The reason why Queen banned documentary ‘Royal Family’ - GulfToday

The reason why Queen banned documentary ‘Royal Family’

Sean O'Grady


Associate Editor of the Independent.

Associate Editor of the Independent.

Queen Elizabeth

Queen Elizabeth

As someone who is just about old enough to remember watching the now controversial documentary Royal Family, I cannot understand what all the fuss is about.

It’s as if this 110-minute film, which was banned by the Queen but briefly appeared on YouTube this week before being hastily removed, is a modern day Cannibal Holocaust or A Clockwork Orange, which must be secured in a nuclear-proof bunker for the protection of the public’s morals.

In fact, Royal Family is a perfectly harmless, fly-on-the-wall documentary about a well-off, upper-class family in the late 1960s. If anything, the 1987 disaster that was It’s a Royal Knockout should be stored in a secret facility, possibly with the remains of the alien autopsy in Roswell.  

Even when Royal Family was last properly shown, to help celebrate the Queen’s silver jubilee in 1977, they seemed a tweedy, horsey lot, and maybe a bit too comfortable and smug in a country regarded as the economic sick man of Europe. They certainly struck a teenager growing up in a terraced house in Leicester as otherworldly, blatantly out of touch with the people they nominally ruled, but also out of fashion. It was, after all, the time of punk, and an end to England’s dreaming. They were what they were, though, and it was perfectly in order for us subjects to see that for ourselves. The sequences I best recall were hardly sickening. There was the bit when they all mucked in, putting up a gigantic Christmas tree, with a bit of plummy banter. Another sequence was devoted to a sort of barbecue by a river, a ritual so unfamiliar to most of us back then, we might as well have been watching the moon landings. More relatable was the Queen driving down to the local shop to buy little Prince Edward some sweets. I think the Queen handed over half a crown (that was a coin, by the way, not something sitting on her head), and it was interesting to see that Her Majesty drove herself around the place. Since then, the Queen has been happy to be filmed in all sorts of informal settings, jumping up and down at the races, teasing her prime ministers, opening her post, that sort of thing. She even did that amusing stunt with James Bond for the 2012 Olympics, proving that she can upstage anyone and anything on the planet.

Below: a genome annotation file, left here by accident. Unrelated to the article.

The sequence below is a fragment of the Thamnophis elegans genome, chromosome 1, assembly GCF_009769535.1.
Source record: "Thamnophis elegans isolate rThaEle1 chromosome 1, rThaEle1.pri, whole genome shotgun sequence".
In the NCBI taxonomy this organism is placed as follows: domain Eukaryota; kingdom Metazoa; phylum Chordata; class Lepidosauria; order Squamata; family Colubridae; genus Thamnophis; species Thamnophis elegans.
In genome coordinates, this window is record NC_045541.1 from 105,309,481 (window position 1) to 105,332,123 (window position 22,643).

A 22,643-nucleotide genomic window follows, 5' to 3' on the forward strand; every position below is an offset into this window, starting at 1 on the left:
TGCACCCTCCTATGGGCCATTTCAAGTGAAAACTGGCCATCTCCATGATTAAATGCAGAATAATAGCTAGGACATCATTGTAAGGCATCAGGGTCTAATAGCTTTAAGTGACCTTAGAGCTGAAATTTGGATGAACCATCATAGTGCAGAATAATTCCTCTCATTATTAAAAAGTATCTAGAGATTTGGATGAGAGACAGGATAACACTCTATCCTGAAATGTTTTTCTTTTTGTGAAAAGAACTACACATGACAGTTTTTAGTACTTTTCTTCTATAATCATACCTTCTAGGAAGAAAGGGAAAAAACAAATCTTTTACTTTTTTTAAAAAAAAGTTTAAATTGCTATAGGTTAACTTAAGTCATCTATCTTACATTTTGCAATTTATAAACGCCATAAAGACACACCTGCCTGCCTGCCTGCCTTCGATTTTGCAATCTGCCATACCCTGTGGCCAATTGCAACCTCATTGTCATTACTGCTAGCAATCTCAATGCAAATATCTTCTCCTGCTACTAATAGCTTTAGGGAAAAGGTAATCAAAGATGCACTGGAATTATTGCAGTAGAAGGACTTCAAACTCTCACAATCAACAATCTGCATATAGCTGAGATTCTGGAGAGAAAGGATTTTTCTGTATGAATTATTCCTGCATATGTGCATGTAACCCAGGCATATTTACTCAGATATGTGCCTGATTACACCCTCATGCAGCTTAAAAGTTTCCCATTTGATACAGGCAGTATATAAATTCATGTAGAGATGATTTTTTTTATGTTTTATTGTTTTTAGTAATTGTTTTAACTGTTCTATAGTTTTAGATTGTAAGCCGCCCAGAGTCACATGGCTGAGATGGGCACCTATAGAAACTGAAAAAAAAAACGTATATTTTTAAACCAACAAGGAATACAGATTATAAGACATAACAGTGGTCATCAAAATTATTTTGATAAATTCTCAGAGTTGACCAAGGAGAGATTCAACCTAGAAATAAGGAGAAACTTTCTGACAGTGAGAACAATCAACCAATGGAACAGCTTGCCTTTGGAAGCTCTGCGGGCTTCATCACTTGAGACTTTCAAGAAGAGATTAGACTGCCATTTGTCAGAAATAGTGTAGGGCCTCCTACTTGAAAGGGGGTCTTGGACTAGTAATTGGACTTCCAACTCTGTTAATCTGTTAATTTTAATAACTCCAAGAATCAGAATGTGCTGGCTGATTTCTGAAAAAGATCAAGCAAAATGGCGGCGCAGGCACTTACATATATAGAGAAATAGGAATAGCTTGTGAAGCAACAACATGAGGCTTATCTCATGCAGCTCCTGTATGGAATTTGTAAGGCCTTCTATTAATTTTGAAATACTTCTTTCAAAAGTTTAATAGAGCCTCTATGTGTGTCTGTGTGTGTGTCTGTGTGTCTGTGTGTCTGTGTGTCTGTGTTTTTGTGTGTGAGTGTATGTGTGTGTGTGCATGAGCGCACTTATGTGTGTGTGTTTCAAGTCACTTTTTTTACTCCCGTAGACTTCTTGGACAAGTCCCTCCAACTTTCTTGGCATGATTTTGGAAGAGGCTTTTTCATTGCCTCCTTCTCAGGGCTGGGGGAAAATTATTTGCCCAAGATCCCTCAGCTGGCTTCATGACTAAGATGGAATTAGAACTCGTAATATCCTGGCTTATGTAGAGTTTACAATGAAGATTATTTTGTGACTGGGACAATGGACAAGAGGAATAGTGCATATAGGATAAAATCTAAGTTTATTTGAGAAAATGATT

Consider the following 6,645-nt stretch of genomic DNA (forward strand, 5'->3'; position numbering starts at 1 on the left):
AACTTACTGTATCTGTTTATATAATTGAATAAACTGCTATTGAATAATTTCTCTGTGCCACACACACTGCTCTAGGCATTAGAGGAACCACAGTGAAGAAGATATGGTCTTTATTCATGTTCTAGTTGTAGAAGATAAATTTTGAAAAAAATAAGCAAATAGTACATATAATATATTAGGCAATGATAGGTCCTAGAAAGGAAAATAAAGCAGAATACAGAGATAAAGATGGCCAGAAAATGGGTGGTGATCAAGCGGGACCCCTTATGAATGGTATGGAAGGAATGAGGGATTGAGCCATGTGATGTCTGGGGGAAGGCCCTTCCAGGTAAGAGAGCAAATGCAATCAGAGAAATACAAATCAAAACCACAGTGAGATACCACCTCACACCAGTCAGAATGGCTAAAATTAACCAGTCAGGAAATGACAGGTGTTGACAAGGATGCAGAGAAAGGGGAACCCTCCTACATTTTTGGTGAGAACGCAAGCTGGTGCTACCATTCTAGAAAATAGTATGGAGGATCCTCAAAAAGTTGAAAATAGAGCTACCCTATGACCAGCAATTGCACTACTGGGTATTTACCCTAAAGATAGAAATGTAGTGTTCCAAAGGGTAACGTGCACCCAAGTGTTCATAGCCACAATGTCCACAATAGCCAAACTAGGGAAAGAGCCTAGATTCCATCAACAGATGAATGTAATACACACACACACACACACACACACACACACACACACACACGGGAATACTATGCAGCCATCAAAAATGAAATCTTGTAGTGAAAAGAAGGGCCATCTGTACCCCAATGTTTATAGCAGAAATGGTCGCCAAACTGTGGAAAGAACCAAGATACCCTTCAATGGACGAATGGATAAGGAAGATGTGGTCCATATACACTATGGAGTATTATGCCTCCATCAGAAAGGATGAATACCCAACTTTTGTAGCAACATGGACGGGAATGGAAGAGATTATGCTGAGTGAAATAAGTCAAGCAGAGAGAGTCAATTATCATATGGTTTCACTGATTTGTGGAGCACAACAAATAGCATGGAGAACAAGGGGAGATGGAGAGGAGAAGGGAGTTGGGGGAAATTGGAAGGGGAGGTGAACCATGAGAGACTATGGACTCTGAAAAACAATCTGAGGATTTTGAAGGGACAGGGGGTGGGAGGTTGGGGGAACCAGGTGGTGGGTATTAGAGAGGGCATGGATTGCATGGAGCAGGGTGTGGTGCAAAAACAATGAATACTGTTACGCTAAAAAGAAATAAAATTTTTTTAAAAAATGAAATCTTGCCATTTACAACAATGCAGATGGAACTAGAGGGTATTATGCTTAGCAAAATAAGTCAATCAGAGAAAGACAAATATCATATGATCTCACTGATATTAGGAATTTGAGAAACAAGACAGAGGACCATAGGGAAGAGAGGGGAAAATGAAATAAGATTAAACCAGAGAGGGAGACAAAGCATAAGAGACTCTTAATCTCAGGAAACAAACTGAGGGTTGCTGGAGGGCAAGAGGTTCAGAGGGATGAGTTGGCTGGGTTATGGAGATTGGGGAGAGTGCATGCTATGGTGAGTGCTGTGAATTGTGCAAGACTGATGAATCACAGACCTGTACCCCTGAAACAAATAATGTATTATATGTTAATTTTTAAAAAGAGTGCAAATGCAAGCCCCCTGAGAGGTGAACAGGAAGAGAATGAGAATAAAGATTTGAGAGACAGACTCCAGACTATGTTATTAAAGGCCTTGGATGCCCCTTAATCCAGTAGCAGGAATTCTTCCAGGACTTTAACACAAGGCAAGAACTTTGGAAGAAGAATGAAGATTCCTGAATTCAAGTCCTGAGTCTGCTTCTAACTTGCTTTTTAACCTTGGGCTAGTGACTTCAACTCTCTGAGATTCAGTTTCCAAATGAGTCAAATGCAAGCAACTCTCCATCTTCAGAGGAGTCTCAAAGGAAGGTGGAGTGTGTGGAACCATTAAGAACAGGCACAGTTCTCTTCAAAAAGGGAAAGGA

Royal Family has been blamed, possibly by the Queen herself, for starting the general decline in their public image and respect for the institution of monarchy, culminating in the brief but real backlash of republicanism after the death of Diana in 1997.To use the much-quoted words of the Victorian-era constitutional writer Walter Bagehot: “Above all things, our royalty is to be reverenced, and if you begin to poke about it you cannot reverence it … Its mystery is its life. We must not let in daylight upon magic.” That might be true, but the problem is that even in Bagehot’s day, the sunlight was breaking through the heavy velvet curtains.

The reason why the monarchy got into such difficulties over the years was that its leading members started to misbehave in the shadows, so to speak, their affairs and marital crises covered up and denied and hidden by the palace, beyond the point of absurdity. Squidgygate, the tampon tapes, the Fergie toe-sucking thing, separations, divorces, tax dodging, Margaret on Mustique, Jeffrey Epstein — it is painful to recall the litany of disasters that have been inflicted by members of the family on the prestige of the institution they were entrusted with.

The closest the thing got to collapse over the last hundred years was when Edward VIII wasn’t allowed to marry Mrs Simpson, the love affair of the 20th century, and he abdicated. The British press, far more restrained and deferential back in 1936, never even reported that they were a couple until a few weeks before he quit, with a shock that plunged the family into deep existential crisis.

The British media are perfectly capable of making stuff up, but the reality of the periodic disintegration of the House of Windsor has been very, very real and required no embellishment at all. The recent revelations about the Duke of York prove the point. Placed in that perspective, suddenly a conversation between the Queen and the Duke of Edinburgh half a century ago about the best way to grill a sausage doesn’t seem so shocking. Nor does such cosy domesticity seem terribly corrosive to the prestige of the Windsors, as we endure a new wave of intense interest in their activities. I would have thought Prince Andrew would be happy to turn the clock back.

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